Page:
Page 1059

of, or in any way resulting from, personal injuries, conscious suffering, death, or property damages sustained by me, arising out of aircraft flights, parachute jumps, or any other means of lift, ascent, or descent from an aircraft * * * on the ground or in flight, and meaning and intending to include herein all such personal injuries, conscious suffering, death or property damage resulting from or in any way connected with or arising out of instructions, training, and ground or air operations incidental thereto, and in consideration of the foregoing premises I * * * hereby expressly stipulate, covenant and agree to indemnify and hold forever harmless the said Cheyenne Parachute Club * * * from any and all actions * * * and any and all other claims for damages whatsoever which may hereafter arise * * * from my negligent, willful or wanton, or intentional act or actions. (Emphasis added.)

"The terms of this release and indemnification agreement are contractual and not a mere recital and contain the entire agreement between the parties hereto."

The district court found that the agreement released appellees from liability for negligence. An order granting summary judgment for defendants was entered from which Ms. Schutkowski appeals.

SUMMARY JUDGMENT

The standard of review for summary judgment appeals has been well established by this court.

"When reviewing a summary judgment on appeal, we review the judgment in the same light as the district court, using the same information. Randolph v. Gilpatrick Construction Company, Inc., Wyo., 702 P.2d 142 (1985); and Lane Company v. Busch Development, Inc.., Wyo., 662 P.2d 419 (1983). A party moving for summary judgment has the burden of proving the nonexistence of a genuine issue of material fact. Dudley v. East Ridge Development Company, Wyo., 694 P.2d 113 (1985). Material fact has been defined as one which, if proved, would have the effect of establishing or refuting an essential element of the cause of action or defense asserted by the parties. Samuel Mares Post No. 8, American Legion, Department of Wyoming v. Board of County Commissioners of the County of Converse, Wyo., 697 P.2d 1040 (1985). Upon examination of a summary judgment, we view the record from the vantage point most favorable to the party opposing the motion, giving him all favorable inferences which may be drawn from the facts. Bancroft v. Jagusch, Wyo., 611 P.2d 819 (1980)." Garner v. Hickman, 709 P.2d 407, 410 (1985).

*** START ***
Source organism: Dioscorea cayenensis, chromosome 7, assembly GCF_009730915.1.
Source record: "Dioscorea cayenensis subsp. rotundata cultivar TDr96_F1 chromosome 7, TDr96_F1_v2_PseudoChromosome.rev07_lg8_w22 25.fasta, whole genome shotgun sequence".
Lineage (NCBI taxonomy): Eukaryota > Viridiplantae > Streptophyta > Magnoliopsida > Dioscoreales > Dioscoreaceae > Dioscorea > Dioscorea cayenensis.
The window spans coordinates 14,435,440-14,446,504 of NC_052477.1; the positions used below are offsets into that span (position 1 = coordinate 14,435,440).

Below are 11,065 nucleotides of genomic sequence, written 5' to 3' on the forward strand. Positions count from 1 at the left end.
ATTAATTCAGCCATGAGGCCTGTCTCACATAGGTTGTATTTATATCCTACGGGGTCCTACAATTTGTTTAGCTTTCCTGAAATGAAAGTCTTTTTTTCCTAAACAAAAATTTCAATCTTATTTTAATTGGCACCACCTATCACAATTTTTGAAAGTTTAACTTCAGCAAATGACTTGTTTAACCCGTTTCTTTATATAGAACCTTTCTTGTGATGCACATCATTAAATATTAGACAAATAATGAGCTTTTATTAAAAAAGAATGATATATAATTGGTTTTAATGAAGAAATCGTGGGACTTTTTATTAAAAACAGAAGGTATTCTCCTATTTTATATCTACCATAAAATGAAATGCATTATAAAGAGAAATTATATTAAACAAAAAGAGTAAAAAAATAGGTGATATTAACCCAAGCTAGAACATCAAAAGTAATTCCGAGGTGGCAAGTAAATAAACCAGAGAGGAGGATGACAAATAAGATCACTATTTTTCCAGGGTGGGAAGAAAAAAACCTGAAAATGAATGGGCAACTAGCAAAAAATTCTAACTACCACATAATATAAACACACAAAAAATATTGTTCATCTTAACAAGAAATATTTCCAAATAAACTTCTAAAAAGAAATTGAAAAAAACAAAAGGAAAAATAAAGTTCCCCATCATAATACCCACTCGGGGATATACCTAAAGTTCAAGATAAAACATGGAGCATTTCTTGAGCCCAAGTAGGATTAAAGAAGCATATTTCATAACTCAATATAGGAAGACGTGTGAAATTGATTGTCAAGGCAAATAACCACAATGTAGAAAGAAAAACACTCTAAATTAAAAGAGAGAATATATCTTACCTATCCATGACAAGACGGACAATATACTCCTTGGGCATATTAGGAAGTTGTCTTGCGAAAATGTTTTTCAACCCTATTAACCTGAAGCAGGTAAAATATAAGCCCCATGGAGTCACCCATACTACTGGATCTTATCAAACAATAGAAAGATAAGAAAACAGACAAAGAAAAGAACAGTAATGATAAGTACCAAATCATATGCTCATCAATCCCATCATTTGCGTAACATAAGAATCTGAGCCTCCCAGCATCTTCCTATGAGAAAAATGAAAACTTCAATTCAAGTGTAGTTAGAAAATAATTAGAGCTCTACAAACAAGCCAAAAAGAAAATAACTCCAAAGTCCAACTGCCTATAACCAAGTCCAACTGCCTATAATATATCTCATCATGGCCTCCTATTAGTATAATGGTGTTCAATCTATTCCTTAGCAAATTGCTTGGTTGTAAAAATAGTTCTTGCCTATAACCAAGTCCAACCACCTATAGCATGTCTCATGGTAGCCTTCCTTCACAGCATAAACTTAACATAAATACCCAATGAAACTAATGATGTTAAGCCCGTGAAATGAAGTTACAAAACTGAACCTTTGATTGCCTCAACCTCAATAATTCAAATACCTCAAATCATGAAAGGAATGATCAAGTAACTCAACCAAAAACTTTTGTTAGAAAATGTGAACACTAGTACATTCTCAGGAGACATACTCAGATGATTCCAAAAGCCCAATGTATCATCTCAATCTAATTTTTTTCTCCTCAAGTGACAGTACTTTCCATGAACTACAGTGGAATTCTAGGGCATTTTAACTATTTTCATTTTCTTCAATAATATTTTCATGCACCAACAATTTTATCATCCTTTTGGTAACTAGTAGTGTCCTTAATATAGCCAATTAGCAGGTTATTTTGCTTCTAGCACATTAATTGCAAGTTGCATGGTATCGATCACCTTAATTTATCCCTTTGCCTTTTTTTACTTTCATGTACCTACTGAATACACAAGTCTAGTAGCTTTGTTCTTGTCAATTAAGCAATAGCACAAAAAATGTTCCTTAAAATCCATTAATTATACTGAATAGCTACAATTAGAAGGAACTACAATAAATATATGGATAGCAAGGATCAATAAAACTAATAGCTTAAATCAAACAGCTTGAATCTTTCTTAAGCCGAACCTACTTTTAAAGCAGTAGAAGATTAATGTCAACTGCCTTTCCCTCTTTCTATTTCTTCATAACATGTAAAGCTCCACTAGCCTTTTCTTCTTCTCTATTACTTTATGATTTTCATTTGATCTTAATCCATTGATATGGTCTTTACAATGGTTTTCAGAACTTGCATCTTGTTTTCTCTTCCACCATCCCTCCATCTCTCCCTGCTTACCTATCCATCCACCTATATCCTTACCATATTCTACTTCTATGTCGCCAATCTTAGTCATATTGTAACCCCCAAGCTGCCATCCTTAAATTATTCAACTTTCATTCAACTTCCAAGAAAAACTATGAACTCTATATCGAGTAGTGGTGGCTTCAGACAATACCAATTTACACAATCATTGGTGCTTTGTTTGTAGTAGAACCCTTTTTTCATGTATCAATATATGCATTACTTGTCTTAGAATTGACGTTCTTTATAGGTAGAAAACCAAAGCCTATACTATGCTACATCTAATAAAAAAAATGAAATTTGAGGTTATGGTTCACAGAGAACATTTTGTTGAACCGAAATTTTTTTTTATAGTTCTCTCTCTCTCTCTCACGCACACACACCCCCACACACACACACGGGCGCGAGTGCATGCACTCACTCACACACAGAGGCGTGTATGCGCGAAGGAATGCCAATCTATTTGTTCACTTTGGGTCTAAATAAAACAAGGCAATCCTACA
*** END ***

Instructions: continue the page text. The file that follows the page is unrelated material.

The litigants here agree on the essential facts and admit that the release was signed by appellee. However, they disagree on the interpretation of the contract. Interpretation and construction are questions of law for the court to decide. Amoco Production Company v. Stauffer Chemical Company of Wyoming, Wyo., 612 P.2d 463 (1980). Therefore, issues concerning the validity of the exculpatory clause and the intent of the agreement were properly before the court on summary judgment. Product Research Associates v. Pacific Telephone & Telegraph Company, 16 Cal.App.3d 651, 94 Cal.Rpt. 216 (1971); Jones v. Dressel, Colo., 623 P.2d 370 (1981); Ciofalo v. Vic Tanney Gyms, 10 N.Y.2d 294, 220 N.Y.S.2d 962, 177 N.E.2d 925 (1961).

EXCULPATORY CLAUSE